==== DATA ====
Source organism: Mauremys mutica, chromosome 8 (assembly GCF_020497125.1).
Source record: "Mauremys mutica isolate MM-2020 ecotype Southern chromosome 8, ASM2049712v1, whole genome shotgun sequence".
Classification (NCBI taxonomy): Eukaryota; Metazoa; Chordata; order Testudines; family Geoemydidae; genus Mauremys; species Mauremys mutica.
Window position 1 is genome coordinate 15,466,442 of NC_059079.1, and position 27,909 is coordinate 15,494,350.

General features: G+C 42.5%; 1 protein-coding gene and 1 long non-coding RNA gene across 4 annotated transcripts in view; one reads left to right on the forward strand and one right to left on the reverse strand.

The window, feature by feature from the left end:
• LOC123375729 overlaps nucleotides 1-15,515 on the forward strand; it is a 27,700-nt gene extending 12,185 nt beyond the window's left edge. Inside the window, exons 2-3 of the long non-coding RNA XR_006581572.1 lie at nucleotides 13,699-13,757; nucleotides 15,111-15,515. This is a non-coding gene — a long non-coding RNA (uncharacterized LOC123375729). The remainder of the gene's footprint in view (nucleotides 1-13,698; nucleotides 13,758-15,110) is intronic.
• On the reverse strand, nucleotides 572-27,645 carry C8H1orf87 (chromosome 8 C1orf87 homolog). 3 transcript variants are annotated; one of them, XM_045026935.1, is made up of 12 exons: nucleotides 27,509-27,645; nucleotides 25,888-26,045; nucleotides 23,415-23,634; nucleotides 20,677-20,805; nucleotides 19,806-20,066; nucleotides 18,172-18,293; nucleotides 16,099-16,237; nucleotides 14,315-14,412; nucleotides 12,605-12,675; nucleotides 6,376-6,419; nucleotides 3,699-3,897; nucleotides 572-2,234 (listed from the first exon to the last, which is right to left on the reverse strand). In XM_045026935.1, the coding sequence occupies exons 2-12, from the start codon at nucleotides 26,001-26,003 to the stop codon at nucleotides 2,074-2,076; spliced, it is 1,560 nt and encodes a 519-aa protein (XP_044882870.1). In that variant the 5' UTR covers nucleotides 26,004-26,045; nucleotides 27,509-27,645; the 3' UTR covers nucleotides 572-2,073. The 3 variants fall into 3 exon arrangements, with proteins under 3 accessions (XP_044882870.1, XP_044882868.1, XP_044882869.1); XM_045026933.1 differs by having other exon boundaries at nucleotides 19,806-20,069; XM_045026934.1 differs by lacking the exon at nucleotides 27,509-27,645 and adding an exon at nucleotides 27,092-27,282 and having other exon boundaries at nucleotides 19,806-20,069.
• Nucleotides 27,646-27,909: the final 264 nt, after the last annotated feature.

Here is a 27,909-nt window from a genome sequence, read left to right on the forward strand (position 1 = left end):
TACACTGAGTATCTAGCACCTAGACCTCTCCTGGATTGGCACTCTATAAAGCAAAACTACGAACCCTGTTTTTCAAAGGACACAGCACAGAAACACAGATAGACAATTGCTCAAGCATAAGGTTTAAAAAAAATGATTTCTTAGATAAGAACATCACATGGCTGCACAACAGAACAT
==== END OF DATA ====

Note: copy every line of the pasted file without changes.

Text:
Source organism: Mauremys mutica, chromosome 8 (assembly GCF_020497125.1).
Source record: "Mauremys mutica isolate MM-2020 ecotype Southern chromosome 8, ASM2049712v1, whole genome shotgun sequence".
Classification (NCBI taxonomy): Eukaryota; Metazoa; Chordata; order Testudines; family Geoemydidae; genus Mauremys; species Mauremys mutica.
Window position 1 is genome coordinate 15,466,442 of NC_059079.1, and position 27,909 is coordinate 15,494,350.

General features: G+C 42.5%; 1 protein-coding gene and 1 long non-coding RNA gene across 4 annotated transcripts in view; one reads left to right on the forward strand and one right to left on the reverse strand.

The window, feature by feature from the left end:
• LOC123375729 overlaps nucleotides 1-15,515 on the forward strand; it is a 27,700-nt gene extending 12,185 nt beyond the window's left edge. Inside the window, exons 2-3 of the long non-coding RNA XR_006581572.1 lie at nucleotides 13,699-13,757; nucleotides 15,111-15,515. This is a non-coding gene — a long non-coding RNA (uncharacterized LOC123375729). The remainder of the gene's footprint in view (nucleotides 1-13,698; nucleotides 13,758-15,110) is intronic.
• On the reverse strand, nucleotides 572-27,645 carry C8H1orf87 (chromosome 8 C1orf87 homolog). 3 transcript variants are annotated; one of them, XM_045026935.1, is made up of 12 exons: nucleotides 27,509-27,645; nucleotides 25,888-26,045; nucleotides 23,415-23,634; nucleotides 20,677-20,805; nucleotides 19,806-20,066; nucleotides 18,172-18,293; nucleotides 16,099-16,237; nucleotides 14,315-14,412; nucleotides 12,605-12,675; nucleotides 6,376-6,419; nucleotides 3,699-3,897; nucleotides 572-2,234 (listed from the first exon to the last, which is right to left on the reverse strand). In XM_045026935.1, the coding sequence occupies exons 2-12, from the start codon at nucleotides 26,001-26,003 to the stop codon at nucleotides 2,074-2,076; spliced, it is 1,560 nt and encodes a 519-aa protein (XP_044882870.1). In that variant the 5' UTR covers nucleotides 26,004-26,045; nucleotides 27,509-27,645; the 3' UTR covers nucleotides 572-2,073. The 3 variants fall into 3 exon arrangements, with proteins under 3 accessions (XP_044882870.1, XP_044882868.1, XP_044882869.1); XM_045026933.1 differs by having other exon boundaries at nucleotides 19,806-20,069; XM_045026934.1 differs by lacking the exon at nucleotides 27,509-27,645 and adding an exon at nucleotides 27,092-27,282 and having other exon boundaries at nucleotides 19,806-20,069.
• Nucleotides 27,646-27,909: the final 264 nt, after the last annotated feature.

Here is a 27,909-nt window from a genome sequence, read left to right on the forward strand (position 1 = left end):
TACACTGAGTATCTAGCACCTAGACCTCTCCTGGATTGGCACTCTATAAAGCAAAACTACGAACCCTGTTTTTCAAAGGACACAGCACAGAAACACAGATAGACAATTGCTCAAGCATAAGGTTTAAAAAAAATGATTTCTTAGATAAGAACATCACATGGCTGCACAACAGAACAT